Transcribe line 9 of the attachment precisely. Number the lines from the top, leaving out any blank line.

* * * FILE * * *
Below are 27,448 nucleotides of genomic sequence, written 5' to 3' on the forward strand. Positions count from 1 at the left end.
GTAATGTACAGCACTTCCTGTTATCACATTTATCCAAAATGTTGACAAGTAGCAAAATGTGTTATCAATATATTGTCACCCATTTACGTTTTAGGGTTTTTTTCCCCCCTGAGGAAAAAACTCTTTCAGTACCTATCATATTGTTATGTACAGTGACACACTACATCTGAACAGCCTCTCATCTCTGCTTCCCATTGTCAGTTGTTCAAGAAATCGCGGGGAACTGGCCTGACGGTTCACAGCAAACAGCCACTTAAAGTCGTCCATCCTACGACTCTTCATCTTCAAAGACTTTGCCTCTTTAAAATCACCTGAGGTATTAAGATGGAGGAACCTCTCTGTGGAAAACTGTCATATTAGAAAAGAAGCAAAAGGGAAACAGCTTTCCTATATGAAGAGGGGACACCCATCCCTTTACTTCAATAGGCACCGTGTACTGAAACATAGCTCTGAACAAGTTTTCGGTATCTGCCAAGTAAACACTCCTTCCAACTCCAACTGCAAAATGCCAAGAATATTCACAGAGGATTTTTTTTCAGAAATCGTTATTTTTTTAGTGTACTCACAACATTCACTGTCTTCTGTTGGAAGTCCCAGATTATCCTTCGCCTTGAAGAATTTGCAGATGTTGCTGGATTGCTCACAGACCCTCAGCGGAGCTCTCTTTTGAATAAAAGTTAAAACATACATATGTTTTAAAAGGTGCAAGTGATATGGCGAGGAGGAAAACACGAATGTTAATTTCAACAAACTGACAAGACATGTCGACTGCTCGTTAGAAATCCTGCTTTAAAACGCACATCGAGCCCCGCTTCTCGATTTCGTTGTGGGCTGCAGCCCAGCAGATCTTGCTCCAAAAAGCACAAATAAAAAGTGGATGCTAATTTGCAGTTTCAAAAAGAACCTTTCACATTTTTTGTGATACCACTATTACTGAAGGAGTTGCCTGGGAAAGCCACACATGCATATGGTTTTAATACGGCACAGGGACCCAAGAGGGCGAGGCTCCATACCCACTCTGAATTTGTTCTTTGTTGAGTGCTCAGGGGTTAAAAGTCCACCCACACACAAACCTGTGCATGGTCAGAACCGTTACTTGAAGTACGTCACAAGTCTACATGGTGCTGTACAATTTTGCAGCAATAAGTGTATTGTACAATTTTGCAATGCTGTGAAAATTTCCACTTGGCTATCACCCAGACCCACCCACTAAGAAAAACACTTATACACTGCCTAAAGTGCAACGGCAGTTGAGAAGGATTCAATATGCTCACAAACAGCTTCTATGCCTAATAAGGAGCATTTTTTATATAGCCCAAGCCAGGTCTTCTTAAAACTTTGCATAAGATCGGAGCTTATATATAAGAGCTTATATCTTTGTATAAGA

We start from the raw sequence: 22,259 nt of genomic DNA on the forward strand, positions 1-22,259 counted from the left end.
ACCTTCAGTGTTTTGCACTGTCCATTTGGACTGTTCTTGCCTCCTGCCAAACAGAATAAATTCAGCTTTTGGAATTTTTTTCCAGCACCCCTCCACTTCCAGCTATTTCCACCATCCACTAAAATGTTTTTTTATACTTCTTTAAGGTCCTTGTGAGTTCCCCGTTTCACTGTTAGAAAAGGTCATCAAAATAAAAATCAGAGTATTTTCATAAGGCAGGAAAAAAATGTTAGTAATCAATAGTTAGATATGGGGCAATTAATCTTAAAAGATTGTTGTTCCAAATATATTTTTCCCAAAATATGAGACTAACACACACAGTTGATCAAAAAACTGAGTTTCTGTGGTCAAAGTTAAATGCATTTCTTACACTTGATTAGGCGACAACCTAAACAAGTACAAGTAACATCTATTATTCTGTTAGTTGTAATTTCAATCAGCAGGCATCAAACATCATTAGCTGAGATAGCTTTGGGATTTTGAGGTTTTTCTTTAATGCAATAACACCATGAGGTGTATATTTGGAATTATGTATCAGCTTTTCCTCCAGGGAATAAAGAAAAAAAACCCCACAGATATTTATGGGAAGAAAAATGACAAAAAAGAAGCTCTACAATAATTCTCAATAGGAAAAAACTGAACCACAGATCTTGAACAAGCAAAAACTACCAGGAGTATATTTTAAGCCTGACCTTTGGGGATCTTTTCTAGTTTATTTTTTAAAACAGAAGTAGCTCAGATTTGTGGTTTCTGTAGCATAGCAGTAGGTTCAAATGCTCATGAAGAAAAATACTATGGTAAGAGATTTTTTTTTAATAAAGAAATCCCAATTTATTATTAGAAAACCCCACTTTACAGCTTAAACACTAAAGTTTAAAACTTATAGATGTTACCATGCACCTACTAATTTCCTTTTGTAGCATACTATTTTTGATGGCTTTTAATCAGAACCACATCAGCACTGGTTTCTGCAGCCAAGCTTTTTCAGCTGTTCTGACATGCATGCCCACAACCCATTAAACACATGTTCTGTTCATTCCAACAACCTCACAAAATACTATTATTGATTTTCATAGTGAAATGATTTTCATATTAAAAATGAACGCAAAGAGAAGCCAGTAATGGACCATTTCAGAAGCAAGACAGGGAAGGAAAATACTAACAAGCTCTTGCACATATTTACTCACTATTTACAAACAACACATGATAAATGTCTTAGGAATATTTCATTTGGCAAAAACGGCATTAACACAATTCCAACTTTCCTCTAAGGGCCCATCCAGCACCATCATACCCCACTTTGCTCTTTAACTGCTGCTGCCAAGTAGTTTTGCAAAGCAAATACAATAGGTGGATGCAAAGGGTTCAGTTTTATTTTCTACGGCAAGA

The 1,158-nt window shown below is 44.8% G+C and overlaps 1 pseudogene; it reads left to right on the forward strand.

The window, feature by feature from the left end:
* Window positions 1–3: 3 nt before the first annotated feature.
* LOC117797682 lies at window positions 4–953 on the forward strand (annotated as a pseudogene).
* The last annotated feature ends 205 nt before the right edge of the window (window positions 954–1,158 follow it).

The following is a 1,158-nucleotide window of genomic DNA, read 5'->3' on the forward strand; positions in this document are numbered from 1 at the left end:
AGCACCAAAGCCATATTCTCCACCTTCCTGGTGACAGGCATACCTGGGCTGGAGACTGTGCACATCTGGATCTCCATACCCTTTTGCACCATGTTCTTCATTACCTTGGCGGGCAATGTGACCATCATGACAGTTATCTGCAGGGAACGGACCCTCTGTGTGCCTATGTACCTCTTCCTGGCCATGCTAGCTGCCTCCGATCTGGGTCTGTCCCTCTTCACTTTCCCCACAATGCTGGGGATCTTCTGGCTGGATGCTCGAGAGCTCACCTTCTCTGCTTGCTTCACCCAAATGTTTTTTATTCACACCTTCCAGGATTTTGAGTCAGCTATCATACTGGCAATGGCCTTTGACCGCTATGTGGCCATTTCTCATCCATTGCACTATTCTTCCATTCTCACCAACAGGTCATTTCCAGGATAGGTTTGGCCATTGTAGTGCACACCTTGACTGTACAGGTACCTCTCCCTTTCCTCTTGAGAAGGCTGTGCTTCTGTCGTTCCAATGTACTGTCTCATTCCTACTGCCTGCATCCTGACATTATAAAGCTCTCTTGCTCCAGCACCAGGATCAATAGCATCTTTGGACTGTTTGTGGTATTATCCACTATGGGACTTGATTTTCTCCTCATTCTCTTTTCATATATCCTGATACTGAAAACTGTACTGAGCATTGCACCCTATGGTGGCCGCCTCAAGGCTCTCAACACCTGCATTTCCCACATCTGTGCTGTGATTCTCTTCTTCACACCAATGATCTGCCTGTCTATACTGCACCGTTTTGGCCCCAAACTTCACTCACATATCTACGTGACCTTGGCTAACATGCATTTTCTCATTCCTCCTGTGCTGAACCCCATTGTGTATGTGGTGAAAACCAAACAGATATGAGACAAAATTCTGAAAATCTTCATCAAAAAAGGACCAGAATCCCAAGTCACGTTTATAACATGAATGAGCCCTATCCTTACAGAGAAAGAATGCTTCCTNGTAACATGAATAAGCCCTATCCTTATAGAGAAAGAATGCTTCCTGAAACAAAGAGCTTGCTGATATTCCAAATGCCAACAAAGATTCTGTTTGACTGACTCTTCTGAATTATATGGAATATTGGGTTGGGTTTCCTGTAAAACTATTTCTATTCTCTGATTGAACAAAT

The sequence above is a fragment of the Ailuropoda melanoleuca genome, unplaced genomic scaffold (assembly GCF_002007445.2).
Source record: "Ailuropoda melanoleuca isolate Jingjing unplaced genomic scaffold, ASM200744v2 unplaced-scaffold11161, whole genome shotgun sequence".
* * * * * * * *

* The last annotated feature ends 205 nt before the right edge of the window (window positions 954–1,158 follow it).